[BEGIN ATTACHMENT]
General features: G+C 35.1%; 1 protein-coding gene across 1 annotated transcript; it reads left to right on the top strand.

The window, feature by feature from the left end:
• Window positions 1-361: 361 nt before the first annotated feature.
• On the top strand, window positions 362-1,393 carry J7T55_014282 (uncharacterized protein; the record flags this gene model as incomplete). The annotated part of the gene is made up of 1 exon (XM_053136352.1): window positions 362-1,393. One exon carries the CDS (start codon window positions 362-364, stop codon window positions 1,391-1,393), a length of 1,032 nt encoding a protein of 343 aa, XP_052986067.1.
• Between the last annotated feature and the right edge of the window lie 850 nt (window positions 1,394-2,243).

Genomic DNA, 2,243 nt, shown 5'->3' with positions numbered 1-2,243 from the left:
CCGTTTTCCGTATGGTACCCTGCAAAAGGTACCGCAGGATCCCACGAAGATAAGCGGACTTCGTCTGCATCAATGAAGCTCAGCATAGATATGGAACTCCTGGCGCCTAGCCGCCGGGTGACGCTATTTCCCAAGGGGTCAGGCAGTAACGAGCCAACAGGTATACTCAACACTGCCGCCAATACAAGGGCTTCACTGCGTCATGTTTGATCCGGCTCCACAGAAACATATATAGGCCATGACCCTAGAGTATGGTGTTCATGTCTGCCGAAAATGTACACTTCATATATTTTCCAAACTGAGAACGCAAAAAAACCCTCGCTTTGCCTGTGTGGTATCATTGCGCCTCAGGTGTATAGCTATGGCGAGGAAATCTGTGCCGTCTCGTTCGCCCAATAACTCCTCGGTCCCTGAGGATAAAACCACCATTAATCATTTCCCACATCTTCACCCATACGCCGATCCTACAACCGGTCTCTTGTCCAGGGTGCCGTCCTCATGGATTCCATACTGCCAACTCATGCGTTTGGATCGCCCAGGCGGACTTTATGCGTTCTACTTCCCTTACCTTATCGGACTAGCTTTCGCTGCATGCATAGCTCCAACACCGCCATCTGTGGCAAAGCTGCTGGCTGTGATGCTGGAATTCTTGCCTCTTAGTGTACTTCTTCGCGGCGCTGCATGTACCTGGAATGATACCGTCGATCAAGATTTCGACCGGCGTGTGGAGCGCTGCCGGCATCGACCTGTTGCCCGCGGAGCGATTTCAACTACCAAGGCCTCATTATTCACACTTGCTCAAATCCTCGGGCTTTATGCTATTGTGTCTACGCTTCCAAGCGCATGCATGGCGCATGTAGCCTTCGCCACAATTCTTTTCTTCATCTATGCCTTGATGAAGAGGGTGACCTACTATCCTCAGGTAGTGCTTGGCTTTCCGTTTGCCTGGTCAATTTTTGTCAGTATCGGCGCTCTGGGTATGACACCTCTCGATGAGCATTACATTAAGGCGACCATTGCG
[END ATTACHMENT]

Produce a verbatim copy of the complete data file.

General features: G+C 35.1%; 1 protein-coding gene across 1 annotated transcript; it reads left to right on the top strand.

The window, feature by feature from the left end:
• Window positions 1-361: 361 nt before the first annotated feature.
• On the top strand, window positions 362-1,393 carry J7T55_014282 (uncharacterized protein; the record flags this gene model as incomplete). The annotated part of the gene is made up of 1 exon (XM_053136352.1): window positions 362-1,393. One exon carries the CDS (start codon window positions 362-364, stop codon window positions 1,391-1,393), a length of 1,032 nt encoding a protein of 343 aa, XP_052986067.1.
• Between the last annotated feature and the right edge of the window lie 850 nt (window positions 1,394-2,243).

Genomic DNA, 2,243 nt, shown 5'->3' with positions numbered 1-2,243 from the left:
CCGTTTTCCGTATGGTACCCTGCAAAAGGTACCGCAGGATCCCACGAAGATAAGCGGACTTCGTCTGCATCAATGAAGCTCAGCATAGATATGGAACTCCTGGCGCCTAGCCGCCGGGTGACGCTATTTCCCAAGGGGTCAGGCAGTAACGAGCCAACAGGTATACTCAACACTGCCGCCAATACAAGGGCTTCACTGCGTCATGTTTGATCCGGCTCCACAGAAACATATATAGGCCATGACCCTAGAGTATGGTGTTCATGTCTGCCGAAAATGTACACTTCATATATTTTCCAAACTGAGAACGCAAAAAAACCCTCGCTTTGCCTGTGTGGTATCATTGCGCCTCAGGTGTATAGCTATGGCGAGGAAATCTGTGCCGTCTCGTTCGCCCAATAACTCCTCGGTCCCTGAGGATAAAACCACCATTAATCATTTCCCACATCTTCACCCATACGCCGATCCTACAACCGGTCTCTTGTCCAGGGTGCCGTCCTCATGGATTCCATACTGCCAACTCATGCGTTTGGATCGCCCAGGCGGACTTTATGCGTTCTACTTCCCTTACCTTATCGGACTAGCTTTCGCTGCATGCATAGCTCCAACACCGCCATCTGTGGCAAAGCTGCTGGCTGTGATGCTGGAATTCTTGCCTCTTAGTGTACTTCTTCGCGGCGCTGCATGTACCTGGAATGATACCGTCGATCAAGATTTCGACCGGCGTGTGGAGCGCTGCCGGCATCGACCTGTTGCCCGCGGAGCGATTTCAACTACCAAGGCCTCATTATTCACACTTGCTCAAATCCTCGGGCTTTATGCTATTGTGTCTACGCTTCCAAGCGCATGCATGGCGCATGTAGCCTTCGCCACAATTCTTTTCTTCATCTATGCCTTGATGAAGAGGGTGACCTACTATCCTCAGGTAGTGCTTGGCTTTCCGTTTGCCTGGTCAATTTTTGTCAGTATCGGCGCTCTGGGTATGACACCTCTCGATGAGCATTACATTAAGGCGACCATTGCG